Women and poverty
Women are more likely to experience persistent poverty. More than one fifth of women, 22 per cent, have a persistent low income, compared to approximately 14 per cent of men. Living in persistent poverty denies women the opportunity to build up savings and assets to fall back on in times of hardship. This effect accumulates for older women which can result in extensive poverty.
For men, economic inactivity is a major route into poverty. This is also true for women, but women face additional poverty risks as a result of their lower earning power, caring responsibilities and changing family structure.
When exploring issues of female poverty you might want to focus on the impact of funding cuts to public services and welfare benefits. Current moves to reduce the deficit have left women facing a ‘triple jeopardy' of slashed benefits, job cuts, and a reduction in the core public services that they rely on for themselves and those they care for.
Black and Minority Ethnic women experience considerably higher rates of poverty than white women in the UK. The 2005 Fawcett Society's report, on Black and Minority Ethnic Women in the UK, highlighted that the incidence of poverty varies greatly between different ethnic groups and is greatest for Pakistani and Bangladeshi women. A number of intersecting factors contributing to women's poverty help explain why BME women are particularly vulnerable:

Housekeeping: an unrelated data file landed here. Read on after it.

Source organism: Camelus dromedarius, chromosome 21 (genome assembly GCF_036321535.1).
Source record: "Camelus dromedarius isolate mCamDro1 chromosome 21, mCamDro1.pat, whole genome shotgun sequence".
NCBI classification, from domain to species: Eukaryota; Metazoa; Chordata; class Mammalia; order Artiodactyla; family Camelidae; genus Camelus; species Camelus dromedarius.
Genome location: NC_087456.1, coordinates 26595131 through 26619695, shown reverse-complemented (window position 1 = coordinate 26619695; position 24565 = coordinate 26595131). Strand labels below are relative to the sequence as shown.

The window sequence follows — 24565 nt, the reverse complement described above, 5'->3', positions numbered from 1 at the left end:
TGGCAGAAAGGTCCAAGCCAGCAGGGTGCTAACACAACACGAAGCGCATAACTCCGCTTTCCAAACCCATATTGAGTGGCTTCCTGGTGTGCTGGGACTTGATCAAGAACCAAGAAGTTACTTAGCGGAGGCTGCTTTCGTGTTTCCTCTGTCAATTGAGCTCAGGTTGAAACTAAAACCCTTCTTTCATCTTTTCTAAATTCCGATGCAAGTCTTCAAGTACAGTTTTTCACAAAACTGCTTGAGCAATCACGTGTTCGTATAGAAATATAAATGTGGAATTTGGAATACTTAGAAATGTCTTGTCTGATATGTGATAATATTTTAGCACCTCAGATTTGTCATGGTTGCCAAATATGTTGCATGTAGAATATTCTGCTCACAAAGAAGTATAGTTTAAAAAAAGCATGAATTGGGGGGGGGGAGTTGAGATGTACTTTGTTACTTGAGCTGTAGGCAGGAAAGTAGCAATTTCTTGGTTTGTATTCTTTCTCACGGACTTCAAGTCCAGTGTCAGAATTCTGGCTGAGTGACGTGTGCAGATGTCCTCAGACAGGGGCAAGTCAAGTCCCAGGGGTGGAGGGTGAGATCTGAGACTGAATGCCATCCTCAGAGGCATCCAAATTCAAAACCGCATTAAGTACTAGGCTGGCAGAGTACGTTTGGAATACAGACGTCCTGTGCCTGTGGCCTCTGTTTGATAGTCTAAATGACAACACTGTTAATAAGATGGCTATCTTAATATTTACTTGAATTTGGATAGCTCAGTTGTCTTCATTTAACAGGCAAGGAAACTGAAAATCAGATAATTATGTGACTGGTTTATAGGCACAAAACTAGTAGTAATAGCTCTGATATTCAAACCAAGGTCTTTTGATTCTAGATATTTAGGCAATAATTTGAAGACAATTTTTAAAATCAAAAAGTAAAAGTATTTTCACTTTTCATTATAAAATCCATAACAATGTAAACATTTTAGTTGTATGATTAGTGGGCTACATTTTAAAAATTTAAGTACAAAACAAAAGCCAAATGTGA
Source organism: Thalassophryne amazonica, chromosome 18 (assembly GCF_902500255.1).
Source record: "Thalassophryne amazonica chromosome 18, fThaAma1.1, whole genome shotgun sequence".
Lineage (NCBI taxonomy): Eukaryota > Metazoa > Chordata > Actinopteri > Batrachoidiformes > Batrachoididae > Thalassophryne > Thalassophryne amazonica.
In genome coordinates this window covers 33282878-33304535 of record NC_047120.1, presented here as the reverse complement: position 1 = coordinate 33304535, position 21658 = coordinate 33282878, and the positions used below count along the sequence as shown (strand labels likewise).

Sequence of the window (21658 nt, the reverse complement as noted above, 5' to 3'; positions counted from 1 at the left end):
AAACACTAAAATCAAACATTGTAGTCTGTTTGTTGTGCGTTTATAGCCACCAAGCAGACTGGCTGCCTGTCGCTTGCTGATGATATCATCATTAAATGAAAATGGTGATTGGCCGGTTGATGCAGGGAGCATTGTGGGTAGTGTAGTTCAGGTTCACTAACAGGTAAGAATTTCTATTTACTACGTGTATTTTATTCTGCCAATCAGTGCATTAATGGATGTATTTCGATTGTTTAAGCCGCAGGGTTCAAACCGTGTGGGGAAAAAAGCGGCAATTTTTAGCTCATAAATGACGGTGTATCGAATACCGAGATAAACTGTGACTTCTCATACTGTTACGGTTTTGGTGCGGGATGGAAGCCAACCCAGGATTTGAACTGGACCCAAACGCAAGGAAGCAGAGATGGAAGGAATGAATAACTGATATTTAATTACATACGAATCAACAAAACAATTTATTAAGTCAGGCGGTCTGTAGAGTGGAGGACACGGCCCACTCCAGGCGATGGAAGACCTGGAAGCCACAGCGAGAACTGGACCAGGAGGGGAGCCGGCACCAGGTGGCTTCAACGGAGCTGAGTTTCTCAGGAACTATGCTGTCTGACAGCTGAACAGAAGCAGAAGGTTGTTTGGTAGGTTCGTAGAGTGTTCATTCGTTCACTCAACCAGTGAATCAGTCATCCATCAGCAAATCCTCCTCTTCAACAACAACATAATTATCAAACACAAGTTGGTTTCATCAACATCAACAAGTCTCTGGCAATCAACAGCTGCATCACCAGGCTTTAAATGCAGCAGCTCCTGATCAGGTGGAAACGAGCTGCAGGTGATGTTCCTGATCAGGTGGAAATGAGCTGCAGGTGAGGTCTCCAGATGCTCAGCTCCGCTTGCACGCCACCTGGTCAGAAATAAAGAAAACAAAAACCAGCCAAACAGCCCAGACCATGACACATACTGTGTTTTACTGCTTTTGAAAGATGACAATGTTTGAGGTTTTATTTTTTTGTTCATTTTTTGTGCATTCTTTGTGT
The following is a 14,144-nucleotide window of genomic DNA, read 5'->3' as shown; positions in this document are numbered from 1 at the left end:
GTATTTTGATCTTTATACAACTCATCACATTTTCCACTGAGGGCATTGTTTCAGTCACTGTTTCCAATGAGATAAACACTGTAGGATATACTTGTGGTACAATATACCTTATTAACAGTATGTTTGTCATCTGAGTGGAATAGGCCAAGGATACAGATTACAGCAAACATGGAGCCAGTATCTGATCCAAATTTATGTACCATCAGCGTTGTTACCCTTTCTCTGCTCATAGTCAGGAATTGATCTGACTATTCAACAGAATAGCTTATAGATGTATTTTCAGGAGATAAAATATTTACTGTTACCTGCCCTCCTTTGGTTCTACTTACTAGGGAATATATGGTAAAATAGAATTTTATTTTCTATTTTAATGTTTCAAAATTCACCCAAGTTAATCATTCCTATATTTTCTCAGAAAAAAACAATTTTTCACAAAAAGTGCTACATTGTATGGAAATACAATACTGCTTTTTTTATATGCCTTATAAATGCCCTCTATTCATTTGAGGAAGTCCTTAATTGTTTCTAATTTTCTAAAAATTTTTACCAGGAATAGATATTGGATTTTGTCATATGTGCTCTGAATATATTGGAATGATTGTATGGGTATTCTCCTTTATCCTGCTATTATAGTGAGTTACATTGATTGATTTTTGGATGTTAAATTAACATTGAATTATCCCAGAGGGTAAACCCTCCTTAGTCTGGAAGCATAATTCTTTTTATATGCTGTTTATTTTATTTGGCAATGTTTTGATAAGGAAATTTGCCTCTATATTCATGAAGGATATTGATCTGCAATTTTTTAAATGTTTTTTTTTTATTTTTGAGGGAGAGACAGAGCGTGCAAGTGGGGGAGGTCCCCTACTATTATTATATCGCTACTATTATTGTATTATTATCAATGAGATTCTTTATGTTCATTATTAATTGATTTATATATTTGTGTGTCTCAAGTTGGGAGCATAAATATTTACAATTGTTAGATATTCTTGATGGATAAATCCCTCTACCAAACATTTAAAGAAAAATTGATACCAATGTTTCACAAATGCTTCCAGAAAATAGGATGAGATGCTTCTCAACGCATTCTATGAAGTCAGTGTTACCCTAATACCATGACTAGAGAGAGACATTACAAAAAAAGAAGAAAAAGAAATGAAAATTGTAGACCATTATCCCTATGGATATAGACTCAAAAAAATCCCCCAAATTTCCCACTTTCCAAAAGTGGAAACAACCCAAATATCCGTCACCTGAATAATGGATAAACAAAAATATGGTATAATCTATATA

- lower pay;
- higher rates of unemployment and economic inactivity;
- likelihood of being a single parent;
- likelihood of having a large family.
There is a strong link between female poverty and child poverty. In their report "Gender and Poverty" the Fawcett Society state that women's poverty is closely linked to their family status and caring roles with women heading their own households, especially lone mothers, at a greater risk of experiencing poverty.
2009 figures produced for the Department of Work & Pensions reveal that 52 per cent of children living in single parent families are poor.
Working mothers are more likely than fathers to be in low paid jobs. Figures from the Fawcett Society show that 64 per cent of the lowest paid workers are women, contributing not only to women's poverty but to the poverty of their children
- There are almost four times as many women in part-time work as men. Part-time workers are likely to receive lower hourly rates of pay than full-time workers.
- Nine out of ten lone parents are women. The median gross weekly pay for male single parents is £346, while for female single parents it is £194.40
The NUT believes that tackling female poverty should be a key part of any strategy aimed at ending child poverty.
Resources on Women and Poverty
Video resources to support teaching of UK poverty and inequality issues
Video entitled Mass Child Poverty and lesson plan aimed at KS4.
The Women's Budget Group (WBG) http://www.wbg.org.uk/WG_Poverty.htm